Last year my personal carbon footprint was 2.3 tonnes. This year it’s 1.32 tonnes. What’s the secret of my success?
In one way, you might say we cheated: we left our draughty rented house over a year ago and bought a snug little terrace, which we’ve had re-insulated this year. In another way, you might say we really fucking suffered for this carbon saving: we spent more money than we make in years on a house, and then went through the hassle and expense of getting workies in to cock around with it. Take your pick.
Rented housing stock in this country is almost as much of a disgrace as the actual landlords themselves. The Alzheimer-ridden old crone we most recently rented off was the last in a long line of fumblyhanded shitbiscuits who divested themselves of even the rudimentary common sense they had been born with. Each owner in succession gouged and scratched away at what could have been a lovely and energy-efficient end-of-terrace cottage, under the pretence of the most laughable “DIY”, before passing it on to the next biscuit merdique.
Our (gratifyingly ex-) landlady once chased a letting-agency workman down the street, for “stealing” her broken brass-effect dimmer switch (which he had just replaced); yet she couldn’t get it together in two years to get some tools for the garden. There should have been some court order against her and everyone like her, never mind letting them make decisions about someone else’s home, whether or not they own it.
Such properties must now have an EPC in law, but the fine is a pittance and the agencies think of it as just being so much gold plating. Back when we were buying a house, the agencies had properties on the market (including ours) which didn’t yet have HIPs, and we just had to take a punt. Now that HIPs have been abolished, veering the market bias massively back towards the privileged, can EPCs last much longer? Surely the environment can go to hell, when what society needs (briefly, until the oil runs out and it’s too late to stop climate change) is a healthy, unfettered, careering, uncontrollable housing market!
Anyway. I digress. Other points of note are that the insulation, which happened over the summer, appears to have had an effect on our electricity consumption. This is probably down to the boiler pumps not having to work quite so hard. We also used the car for a trip—four of us—in late June/early July, which probably counted for 20% of our total carbon usage. The peak of gas usage in winter implies that our boiler is still one of our biggest carbon sins. It’s X-rated, so does need replacing at some point. Still, we also moved to Ecotricity in late summer, so some of that electricity will probably be from renewable sources (and possibly the gas from biogas: I haven’t got the figures in front of me right now.) I was rather hoping that might get subtracted; maybe that’s why our electricity consumption apparently dropped.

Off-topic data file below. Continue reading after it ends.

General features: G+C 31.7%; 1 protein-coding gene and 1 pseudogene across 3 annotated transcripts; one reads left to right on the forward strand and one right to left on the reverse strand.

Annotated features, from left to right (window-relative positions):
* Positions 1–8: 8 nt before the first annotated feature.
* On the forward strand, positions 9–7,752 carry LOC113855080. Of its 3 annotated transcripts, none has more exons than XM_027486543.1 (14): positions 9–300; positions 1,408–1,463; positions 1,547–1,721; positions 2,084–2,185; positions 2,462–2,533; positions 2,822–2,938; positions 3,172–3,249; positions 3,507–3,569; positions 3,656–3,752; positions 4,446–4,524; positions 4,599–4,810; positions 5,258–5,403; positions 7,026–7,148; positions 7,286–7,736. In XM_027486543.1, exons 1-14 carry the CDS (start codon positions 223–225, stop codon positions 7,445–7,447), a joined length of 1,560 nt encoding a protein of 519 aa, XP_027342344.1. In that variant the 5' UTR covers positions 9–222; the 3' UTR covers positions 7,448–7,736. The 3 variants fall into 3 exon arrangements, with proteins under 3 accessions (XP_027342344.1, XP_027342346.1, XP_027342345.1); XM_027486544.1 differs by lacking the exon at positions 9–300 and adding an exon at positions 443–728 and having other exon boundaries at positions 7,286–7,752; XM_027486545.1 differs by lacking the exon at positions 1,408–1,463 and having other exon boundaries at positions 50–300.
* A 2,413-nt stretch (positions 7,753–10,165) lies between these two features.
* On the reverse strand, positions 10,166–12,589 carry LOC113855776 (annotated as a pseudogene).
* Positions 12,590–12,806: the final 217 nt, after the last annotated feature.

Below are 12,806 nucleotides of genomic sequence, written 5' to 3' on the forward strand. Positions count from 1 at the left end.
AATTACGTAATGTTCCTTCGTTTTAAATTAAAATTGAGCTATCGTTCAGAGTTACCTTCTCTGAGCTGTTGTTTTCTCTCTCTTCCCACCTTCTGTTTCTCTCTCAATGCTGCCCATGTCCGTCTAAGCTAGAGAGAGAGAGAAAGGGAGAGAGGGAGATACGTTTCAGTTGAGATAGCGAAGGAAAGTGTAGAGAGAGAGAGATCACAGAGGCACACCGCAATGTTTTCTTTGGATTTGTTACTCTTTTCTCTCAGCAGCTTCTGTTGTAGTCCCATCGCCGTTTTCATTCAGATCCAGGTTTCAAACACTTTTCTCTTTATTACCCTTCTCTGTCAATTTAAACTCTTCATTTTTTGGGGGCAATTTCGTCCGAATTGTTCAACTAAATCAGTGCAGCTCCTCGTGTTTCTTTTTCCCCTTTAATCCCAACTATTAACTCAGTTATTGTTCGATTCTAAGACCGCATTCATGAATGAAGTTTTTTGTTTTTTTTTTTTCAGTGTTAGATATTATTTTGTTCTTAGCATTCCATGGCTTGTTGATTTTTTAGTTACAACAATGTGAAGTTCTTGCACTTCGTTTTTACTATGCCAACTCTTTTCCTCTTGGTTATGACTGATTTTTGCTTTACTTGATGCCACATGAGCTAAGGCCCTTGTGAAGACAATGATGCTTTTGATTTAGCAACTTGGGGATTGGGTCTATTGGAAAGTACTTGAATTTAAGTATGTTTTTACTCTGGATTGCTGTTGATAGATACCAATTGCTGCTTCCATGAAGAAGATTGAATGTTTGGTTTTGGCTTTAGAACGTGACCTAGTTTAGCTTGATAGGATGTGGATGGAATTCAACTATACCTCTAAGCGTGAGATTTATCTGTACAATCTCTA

What I’ve most come to appreciate in 2010, though, is that a low-carbon lifestyle is hard. When government at all levels treats car uses like pure silk streams out of their behinds, opting to get into work a different way is difficult. Organizing changes to your household like switching electricity suppliers and having insulation installed (both of which, to her everlasting credit, K. handled) is difficult. Dealing with plumbers who never call you back, workmen who won’t tell you what they need from you, pushy shitheads from electric companies… all of this is hard. The odds are stacked against you.
And that means it’s difficult to both practice and preach, and why the more prominent spokespeople for measures against climate change can always be accused of slight hypocrisy by far lazier commentators. And why one of my resolutions for 2011 is to get less involved in all sorts of things. It won’t save me much carbon, but it might save my sanity as I try to make those cuts elsewhere.